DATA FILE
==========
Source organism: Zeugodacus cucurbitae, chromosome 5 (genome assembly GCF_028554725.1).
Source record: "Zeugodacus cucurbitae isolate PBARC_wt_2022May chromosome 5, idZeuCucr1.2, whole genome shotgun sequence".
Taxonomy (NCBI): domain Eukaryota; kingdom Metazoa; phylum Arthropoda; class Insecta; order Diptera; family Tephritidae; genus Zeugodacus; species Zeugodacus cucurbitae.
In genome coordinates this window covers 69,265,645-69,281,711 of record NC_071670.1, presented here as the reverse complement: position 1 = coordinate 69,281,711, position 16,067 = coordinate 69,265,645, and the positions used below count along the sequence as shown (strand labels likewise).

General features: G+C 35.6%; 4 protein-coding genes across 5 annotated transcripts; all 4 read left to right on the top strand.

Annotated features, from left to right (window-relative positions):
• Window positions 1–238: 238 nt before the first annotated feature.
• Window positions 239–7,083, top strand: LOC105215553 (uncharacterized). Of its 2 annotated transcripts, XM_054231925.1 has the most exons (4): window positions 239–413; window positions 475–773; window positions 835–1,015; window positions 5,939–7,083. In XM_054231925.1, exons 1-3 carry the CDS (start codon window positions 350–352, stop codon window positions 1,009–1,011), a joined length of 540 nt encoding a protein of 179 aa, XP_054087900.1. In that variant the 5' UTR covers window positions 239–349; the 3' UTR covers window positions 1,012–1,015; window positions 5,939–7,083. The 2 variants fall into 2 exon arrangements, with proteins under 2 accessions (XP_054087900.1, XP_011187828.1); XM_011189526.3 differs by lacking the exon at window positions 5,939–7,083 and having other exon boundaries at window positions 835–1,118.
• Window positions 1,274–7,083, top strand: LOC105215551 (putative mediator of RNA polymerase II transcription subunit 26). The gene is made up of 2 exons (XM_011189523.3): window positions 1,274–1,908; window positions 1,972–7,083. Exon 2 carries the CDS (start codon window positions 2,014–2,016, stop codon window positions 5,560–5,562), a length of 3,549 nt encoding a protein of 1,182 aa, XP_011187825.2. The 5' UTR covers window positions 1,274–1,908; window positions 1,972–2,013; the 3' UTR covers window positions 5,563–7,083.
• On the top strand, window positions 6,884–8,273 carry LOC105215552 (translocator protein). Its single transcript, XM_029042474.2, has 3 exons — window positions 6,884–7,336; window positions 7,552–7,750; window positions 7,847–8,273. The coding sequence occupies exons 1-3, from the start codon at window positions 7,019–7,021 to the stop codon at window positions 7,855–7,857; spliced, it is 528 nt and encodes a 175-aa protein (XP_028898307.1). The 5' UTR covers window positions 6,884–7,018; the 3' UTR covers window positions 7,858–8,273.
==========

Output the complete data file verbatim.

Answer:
Source organism: Zeugodacus cucurbitae, chromosome 5 (genome assembly GCF_028554725.1).
Source record: "Zeugodacus cucurbitae isolate PBARC_wt_2022May chromosome 5, idZeuCucr1.2, whole genome shotgun sequence".
Taxonomy (NCBI): domain Eukaryota; kingdom Metazoa; phylum Arthropoda; class Insecta; order Diptera; family Tephritidae; genus Zeugodacus; species Zeugodacus cucurbitae.
In genome coordinates this window covers 69,265,645-69,281,711 of record NC_071670.1, presented here as the reverse complement: position 1 = coordinate 69,281,711, position 16,067 = coordinate 69,265,645, and the positions used below count along the sequence as shown (strand labels likewise).

General features: G+C 35.6%; 4 protein-coding genes across 5 annotated transcripts; all 4 read left to right on the top strand.

Annotated features, from left to right (window-relative positions):
• Window positions 1–238: 238 nt before the first annotated feature.
• Window positions 239–7,083, top strand: LOC105215553 (uncharacterized). Of its 2 annotated transcripts, XM_054231925.1 has the most exons (4): window positions 239–413; window positions 475–773; window positions 835–1,015; window positions 5,939–7,083. In XM_054231925.1, exons 1-3 carry the CDS (start codon window positions 350–352, stop codon window positions 1,009–1,011), a joined length of 540 nt encoding a protein of 179 aa, XP_054087900.1. In that variant the 5' UTR covers window positions 239–349; the 3' UTR covers window positions 1,012–1,015; window positions 5,939–7,083. The 2 variants fall into 2 exon arrangements, with proteins under 2 accessions (XP_054087900.1, XP_011187828.1); XM_011189526.3 differs by lacking the exon at window positions 5,939–7,083 and having other exon boundaries at window positions 835–1,118.
• Window positions 1,274–7,083, top strand: LOC105215551 (putative mediator of RNA polymerase II transcription subunit 26). The gene is made up of 2 exons (XM_011189523.3): window positions 1,274–1,908; window positions 1,972–7,083. Exon 2 carries the CDS (start codon window positions 2,014–2,016, stop codon window positions 5,560–5,562), a length of 3,549 nt encoding a protein of 1,182 aa, XP_011187825.2. The 5' UTR covers window positions 1,274–1,908; window positions 1,972–2,013; the 3' UTR covers window positions 5,563–7,083.
• On the top strand, window positions 6,884–8,273 carry LOC105215552 (translocator protein). Its single transcript, XM_029042474.2, has 3 exons — window positions 6,884–7,336; window positions 7,552–7,750; window positions 7,847–8,273. The coding sequence occupies exons 1-3, from the start codon at window positions 7,019–7,021 to the stop codon at window positions 7,855–7,857; spliced, it is 528 nt and encodes a 175-aa protein (XP_028898307.1). The 5' UTR covers window positions 6,884–7,018; the 3' UTR covers window positions 7,858–8,273.